Posted by: outandequal | March 13, 2012

Women in the Military – Reflections During Women’s History Month

Pat Baillie, Associate Director of Training

by Pat Baillie, Associate Director, Training & Professional Development | Women have been part of the military for many years–sometimes as nurses, and sometimes dressing as men to fight battles. In 1983, when I was in the Air Force, they opened up several positions for women to serve in combat positions. Over the years, women have moved closer and closer to the front lines, and today they are integrated into most units and military services.

We still hear discussions about women’s ability to handle combat situations, and what would men do if a woman was captured with them. But, just like we have seen with Don’t Ask, Don’t Tell’s repeal, most of the thoughts around how good someone is in combat, based on being LGB or a woman, is based on stereotypes or biases, and are proven wrong under real-time war situations.

This month, as we honor women in all their roles in society, we see the military providing positive images and chronicling the experience of women in the military. This is a great opportunity to see how women are in the workplace called the military, and how they are navigating and succeeding, facing challenges, and finding inner strength. The US Navy Institute put out a newsletter with recommended readings and I thought this was great link to share!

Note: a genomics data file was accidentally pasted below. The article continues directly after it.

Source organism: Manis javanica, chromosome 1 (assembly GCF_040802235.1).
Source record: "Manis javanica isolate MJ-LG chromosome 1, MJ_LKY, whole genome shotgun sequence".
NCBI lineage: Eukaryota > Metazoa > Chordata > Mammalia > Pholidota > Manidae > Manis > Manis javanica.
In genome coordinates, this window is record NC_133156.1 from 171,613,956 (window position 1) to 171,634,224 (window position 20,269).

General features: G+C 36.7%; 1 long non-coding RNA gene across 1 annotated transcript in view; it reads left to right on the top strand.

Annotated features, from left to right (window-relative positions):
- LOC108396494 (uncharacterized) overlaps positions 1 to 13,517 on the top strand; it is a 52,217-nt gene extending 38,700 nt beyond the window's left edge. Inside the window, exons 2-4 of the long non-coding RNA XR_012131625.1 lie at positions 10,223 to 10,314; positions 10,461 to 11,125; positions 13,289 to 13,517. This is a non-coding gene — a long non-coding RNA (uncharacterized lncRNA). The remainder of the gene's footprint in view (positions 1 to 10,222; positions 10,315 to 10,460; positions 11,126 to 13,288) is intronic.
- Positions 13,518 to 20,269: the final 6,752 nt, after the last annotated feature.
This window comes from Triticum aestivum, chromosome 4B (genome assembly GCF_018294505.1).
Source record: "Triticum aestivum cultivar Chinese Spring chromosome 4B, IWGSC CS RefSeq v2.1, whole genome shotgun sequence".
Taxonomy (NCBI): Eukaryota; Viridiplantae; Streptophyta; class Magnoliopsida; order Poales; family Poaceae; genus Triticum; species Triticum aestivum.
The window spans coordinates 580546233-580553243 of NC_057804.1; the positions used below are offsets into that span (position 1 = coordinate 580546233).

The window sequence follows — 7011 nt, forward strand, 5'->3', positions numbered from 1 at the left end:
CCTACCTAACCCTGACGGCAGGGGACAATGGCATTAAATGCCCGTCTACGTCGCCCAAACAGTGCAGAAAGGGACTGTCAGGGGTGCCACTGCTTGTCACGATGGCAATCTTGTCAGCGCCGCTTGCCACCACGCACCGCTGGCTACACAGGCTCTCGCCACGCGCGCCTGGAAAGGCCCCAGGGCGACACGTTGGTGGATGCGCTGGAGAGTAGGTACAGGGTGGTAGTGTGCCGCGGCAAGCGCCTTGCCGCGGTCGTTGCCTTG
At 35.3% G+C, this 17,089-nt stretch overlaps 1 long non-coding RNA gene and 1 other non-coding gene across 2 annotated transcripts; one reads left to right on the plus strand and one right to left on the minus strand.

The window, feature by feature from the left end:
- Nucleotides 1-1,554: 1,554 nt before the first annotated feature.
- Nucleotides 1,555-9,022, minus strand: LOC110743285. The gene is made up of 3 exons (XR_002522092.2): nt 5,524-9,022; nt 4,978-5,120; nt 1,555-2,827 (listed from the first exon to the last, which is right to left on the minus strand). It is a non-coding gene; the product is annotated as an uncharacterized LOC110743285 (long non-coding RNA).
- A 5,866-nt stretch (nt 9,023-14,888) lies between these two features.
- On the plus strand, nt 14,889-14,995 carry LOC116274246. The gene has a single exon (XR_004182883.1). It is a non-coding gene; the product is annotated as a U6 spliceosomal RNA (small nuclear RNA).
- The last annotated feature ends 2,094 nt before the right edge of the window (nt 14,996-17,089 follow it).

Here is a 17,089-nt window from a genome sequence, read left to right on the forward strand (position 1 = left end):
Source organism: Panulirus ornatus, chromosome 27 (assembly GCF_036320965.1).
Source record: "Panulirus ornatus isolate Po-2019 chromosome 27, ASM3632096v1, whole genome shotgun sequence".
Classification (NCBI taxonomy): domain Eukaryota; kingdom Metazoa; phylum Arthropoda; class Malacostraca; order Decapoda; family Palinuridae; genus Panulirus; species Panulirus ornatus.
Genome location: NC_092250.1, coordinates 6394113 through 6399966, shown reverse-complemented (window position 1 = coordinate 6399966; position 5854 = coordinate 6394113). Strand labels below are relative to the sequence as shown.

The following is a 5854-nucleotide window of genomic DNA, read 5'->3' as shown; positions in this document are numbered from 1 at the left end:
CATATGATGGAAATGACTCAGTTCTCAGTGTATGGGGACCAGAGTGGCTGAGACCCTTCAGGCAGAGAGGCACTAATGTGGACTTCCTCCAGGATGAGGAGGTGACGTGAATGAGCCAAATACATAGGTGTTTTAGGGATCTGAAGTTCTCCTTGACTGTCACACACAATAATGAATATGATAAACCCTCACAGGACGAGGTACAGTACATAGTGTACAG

As we take down the barriers to success–whether as women, people of color, or LGBT–we find a common human experience, and can learn from each other as we talk about our perspectives and reactions.

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Responses

  1. Pat – this is a very important topic and we have a lot of essential work to do. As you state: we need to focus on the “common human experience” so that we can “learn from each other as we talk about our perspectives and reactions.” I find in stories, this is where we understand that common experience best.

    I came out the day after Don’t Ask/Don’t Tell was repealed and shared my story at the Out & Equal 2011 Conference just a few weeks later. Discussions need to continue and stories need to be shared. Together we will make sure progress is pursued through integrity and fidelity in service and self.

    • Excellent points and thanks for encouragement! I know I was amazed at the OutServe conference last year to see the energy, freedom and strength of those still on active duty. It was a far cry from those DADT early days and fear. I think there will still be some bumps along the road to full equality but it is exciting to see the changes happening. I hope you consider a workshop for the Annual Summit this year in Baltimore to continue these discussions (the link is http://outandequal.org/2012-workshops)! Take care and thanks for keeping the dream moving forward!


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